The Hand that Rocks the Cradle...

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William Lamont reviews three influential titles on women in early modern Europe.

  • Women on the Margins: Three Seventeenth Century Lives by Natalie Zemon Davis (Harvard University Press 360 pp.)
  • The Prospect Before Her: A History of Women in Western Europe. Volume One 1500-1800 by Olwen Hufton (HarperCollins 654 pp.)
  • Gender, Sex and Subordination in England 1500-1800 by Anthony Fletcher (Yale University Press 442 pp.)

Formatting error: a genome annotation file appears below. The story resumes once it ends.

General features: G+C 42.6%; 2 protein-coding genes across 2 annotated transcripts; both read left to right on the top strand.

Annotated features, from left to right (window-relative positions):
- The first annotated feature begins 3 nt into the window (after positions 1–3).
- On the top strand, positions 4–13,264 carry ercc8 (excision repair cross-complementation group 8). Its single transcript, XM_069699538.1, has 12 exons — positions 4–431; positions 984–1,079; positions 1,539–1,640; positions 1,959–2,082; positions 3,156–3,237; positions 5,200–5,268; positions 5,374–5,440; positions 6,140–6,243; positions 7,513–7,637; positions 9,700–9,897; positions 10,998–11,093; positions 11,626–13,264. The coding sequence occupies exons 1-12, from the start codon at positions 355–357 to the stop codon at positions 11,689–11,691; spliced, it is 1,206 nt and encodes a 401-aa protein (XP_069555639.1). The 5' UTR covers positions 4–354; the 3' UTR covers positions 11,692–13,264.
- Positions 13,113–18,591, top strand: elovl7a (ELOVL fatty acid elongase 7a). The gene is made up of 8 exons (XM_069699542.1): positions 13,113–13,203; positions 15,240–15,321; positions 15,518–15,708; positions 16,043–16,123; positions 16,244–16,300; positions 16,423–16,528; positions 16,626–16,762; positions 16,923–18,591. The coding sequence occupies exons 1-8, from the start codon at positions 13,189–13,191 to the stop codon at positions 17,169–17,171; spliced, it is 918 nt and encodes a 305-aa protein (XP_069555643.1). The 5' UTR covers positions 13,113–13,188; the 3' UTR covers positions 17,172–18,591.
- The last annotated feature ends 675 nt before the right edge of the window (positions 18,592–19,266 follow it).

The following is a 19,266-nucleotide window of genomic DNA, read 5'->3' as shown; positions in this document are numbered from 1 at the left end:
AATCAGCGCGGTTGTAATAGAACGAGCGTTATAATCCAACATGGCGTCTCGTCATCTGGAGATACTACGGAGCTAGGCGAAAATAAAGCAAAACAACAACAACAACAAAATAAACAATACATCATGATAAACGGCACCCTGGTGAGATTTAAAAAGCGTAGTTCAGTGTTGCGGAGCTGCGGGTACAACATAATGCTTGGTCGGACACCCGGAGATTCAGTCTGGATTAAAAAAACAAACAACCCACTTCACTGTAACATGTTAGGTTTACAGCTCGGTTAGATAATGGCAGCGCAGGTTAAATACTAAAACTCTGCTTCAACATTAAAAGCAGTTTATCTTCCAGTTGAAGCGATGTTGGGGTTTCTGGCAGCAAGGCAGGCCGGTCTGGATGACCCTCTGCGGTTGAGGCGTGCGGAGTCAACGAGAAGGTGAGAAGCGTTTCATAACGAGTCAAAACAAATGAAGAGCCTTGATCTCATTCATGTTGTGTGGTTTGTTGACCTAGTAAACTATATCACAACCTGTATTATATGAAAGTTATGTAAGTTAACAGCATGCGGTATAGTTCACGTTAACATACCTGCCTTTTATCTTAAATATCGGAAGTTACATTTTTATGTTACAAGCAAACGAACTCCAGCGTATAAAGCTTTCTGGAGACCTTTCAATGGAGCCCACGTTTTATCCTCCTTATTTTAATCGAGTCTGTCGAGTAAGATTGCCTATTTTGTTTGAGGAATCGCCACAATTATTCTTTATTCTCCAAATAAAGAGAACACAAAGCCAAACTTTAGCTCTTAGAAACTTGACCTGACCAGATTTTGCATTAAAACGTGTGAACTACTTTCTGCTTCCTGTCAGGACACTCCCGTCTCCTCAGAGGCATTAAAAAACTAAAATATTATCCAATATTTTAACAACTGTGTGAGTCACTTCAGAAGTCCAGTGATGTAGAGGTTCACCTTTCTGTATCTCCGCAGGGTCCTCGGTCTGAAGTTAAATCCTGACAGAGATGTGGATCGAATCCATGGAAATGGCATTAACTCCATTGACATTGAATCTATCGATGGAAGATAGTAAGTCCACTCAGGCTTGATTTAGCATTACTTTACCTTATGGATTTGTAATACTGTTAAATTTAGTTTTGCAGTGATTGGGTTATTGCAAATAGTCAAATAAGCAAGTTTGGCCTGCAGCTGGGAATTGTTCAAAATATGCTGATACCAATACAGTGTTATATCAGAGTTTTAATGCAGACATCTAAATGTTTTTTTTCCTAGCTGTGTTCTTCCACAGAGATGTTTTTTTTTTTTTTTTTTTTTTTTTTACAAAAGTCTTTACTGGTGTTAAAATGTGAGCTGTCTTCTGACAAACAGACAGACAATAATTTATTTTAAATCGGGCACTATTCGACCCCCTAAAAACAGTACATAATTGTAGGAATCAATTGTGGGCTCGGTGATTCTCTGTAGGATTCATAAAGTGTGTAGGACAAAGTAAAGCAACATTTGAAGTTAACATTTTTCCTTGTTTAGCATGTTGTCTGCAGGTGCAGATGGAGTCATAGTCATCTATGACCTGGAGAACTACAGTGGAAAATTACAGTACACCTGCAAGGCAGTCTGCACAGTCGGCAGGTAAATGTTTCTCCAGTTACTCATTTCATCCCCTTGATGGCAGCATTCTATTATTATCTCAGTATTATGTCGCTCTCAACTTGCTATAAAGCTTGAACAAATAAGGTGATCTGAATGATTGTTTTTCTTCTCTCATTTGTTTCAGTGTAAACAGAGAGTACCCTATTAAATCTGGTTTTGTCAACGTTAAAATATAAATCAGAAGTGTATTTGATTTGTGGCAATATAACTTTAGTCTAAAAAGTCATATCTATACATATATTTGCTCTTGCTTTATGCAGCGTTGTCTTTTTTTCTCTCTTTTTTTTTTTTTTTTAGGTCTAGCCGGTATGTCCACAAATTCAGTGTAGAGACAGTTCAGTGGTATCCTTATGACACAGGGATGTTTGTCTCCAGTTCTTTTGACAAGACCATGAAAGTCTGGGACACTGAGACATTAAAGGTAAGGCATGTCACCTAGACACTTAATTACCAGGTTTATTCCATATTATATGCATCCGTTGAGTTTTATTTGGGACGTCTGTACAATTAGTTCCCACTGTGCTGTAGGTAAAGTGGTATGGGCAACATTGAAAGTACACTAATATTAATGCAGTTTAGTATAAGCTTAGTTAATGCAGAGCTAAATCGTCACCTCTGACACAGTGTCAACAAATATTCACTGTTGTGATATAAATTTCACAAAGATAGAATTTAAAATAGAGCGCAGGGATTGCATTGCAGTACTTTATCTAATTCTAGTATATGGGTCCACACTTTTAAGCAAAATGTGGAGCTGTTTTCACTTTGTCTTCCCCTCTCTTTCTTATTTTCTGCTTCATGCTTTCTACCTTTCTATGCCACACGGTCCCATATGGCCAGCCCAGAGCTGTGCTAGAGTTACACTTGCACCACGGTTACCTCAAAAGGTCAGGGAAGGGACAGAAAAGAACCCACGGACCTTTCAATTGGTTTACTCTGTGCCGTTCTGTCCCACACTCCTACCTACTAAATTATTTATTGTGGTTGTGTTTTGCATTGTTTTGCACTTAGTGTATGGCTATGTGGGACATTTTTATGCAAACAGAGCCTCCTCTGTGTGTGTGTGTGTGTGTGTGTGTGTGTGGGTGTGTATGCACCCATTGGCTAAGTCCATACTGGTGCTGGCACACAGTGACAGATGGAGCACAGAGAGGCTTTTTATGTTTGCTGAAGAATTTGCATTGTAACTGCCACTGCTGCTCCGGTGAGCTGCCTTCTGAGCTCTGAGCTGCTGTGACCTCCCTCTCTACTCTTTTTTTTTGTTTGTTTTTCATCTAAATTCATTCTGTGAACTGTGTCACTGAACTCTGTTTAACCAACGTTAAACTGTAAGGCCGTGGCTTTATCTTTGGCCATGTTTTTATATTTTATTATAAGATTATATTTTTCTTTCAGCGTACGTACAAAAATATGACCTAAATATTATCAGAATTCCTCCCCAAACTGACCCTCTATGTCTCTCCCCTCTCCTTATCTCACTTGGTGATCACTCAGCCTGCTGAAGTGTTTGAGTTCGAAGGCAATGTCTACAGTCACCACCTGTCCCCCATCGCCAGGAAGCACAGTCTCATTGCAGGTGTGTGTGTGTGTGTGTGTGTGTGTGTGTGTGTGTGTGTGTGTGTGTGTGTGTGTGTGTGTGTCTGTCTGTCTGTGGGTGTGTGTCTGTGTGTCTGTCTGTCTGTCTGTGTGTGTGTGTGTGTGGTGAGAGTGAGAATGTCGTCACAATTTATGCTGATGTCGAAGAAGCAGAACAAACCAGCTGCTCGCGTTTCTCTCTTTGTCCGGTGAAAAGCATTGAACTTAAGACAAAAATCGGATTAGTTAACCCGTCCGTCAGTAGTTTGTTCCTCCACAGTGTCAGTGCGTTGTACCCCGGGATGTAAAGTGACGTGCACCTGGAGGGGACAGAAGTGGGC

In France in the mid-1930s, Lucien Febvre and Marc Bloch created a new historical journal, the Annales, and with it a new way of writing history. The greatest living heir to that tradition may be Natalie Davis. She once set herself the task of exploring why the Annales School – so fertile in anticipating many of the most exciting developments in modern historiography – came so late to the subject of gender. She found the answer in the journal's own editorial offices, and showed how the contribution of women historians to the success of Annales – Suzanne Febvre, Lucie Varga, Simone Vidal Bloch, Therese Sclafert and others – had been effectively marginalised. Three seventeenth-century women who had previously been confined to the margins of history are now brought back centre-stage in Davis' most recent monograph, and this seems only poetically just in the circumstances.

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